Sam Bloch: "Little Sister" is completely forgettable in every way, other than the fact that, after the departure of bassist Nick Olivieri, there’s a curious lack of low end. I guess Josh just couldn’t do it without him.
Ian Mathers: Oh, man. After the machine-tooled perfection of “Go With The Flow” and “First It Giveth” it’s near impossible for this to not disappoint, but it doesn’t even seem to be trying. The chorus is pretty good, but the song just kinda goes sludgy at the end. It sounds pretty tired, and all of a sudden I’m worried about the next QotSA disc.
Matt Chesnut: After the yawnfest that was “Disco Inferno,” Fiddy needs to remind me why I should give a shit about him anymore. And this…yeah. Like a snake charmer’s tune set to a snap-heavy beat. And he’s been shot in the face before! Okay, he’s still cool.
Erick Bieritz: If it was really 2050 the beat would be even cooler and 50 would be 74. The leering innuendo is rather creepy, but the Lean Backish beat compensates well. Fun fact: The music industry will collapse completely if a week goes by without a single from the G-Unit camp.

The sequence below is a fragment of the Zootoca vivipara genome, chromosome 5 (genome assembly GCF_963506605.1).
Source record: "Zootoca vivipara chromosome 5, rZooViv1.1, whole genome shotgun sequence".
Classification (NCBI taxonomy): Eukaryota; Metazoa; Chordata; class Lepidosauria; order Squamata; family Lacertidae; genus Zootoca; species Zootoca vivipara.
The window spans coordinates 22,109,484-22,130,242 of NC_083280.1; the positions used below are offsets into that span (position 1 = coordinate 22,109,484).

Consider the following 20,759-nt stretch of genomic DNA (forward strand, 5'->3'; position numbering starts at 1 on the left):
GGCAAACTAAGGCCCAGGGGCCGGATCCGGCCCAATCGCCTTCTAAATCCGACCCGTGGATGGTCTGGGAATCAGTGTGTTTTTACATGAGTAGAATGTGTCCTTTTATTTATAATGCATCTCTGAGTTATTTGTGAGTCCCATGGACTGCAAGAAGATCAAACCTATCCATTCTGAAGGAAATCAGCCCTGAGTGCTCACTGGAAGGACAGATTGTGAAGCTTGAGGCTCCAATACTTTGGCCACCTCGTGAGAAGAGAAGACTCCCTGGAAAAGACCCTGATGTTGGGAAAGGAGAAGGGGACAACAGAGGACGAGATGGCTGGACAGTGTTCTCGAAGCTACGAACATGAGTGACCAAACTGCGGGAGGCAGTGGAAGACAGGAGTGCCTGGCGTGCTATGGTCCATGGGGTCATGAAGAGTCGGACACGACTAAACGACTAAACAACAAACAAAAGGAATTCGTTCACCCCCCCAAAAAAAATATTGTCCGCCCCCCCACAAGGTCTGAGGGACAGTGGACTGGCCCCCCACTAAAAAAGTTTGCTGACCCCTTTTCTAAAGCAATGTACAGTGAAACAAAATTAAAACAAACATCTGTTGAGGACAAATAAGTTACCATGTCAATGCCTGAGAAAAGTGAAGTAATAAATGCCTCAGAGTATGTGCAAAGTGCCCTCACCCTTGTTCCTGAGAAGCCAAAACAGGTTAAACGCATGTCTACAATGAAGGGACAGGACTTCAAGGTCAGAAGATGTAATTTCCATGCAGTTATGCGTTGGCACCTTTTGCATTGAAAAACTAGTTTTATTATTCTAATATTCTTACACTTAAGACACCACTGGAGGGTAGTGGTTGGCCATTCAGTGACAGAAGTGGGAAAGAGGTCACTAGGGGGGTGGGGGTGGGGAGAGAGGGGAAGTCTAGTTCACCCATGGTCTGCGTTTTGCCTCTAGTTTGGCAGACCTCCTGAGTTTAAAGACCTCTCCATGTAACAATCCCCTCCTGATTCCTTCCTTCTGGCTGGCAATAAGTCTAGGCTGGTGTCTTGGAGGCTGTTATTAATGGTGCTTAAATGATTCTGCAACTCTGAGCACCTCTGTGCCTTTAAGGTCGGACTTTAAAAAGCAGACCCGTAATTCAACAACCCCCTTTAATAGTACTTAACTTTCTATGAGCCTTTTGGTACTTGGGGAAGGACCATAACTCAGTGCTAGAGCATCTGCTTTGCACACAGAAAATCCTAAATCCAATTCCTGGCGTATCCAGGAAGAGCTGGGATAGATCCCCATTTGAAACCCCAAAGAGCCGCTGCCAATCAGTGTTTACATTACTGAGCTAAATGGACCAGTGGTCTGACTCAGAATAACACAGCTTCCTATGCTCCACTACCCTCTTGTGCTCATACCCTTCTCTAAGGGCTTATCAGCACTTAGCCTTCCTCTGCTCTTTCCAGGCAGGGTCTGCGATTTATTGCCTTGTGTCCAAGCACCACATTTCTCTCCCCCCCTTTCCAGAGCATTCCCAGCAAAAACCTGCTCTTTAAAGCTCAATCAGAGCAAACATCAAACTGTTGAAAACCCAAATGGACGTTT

Andrew Unterberger: 50 already sorta used this idea with “The Jump Off,” but as far as retreads of past glories go, this is a bit nicer than “Disco Inferno”’s approximation of “On Fire”. At least 50 really sounds like 50 again. And if we’ve learned anything from pop music, it’s that a food-as-sexual metaphor song is guaranteed to go top five no matter how good it is.
Sam Bloch: I know everyone likes 50 or whatever because "he sounds like he isn’t trying!" Yes, well, that would explain the curious lack of effort behind this song. I mean, didn't he make this same puns and intimations with Lil' Kim? Granted, the beat's a little different this time around, but ... look, if she really is "so seductive," why is he the one leading her around? I dunno. Thanks, "Lurrrve Doctor."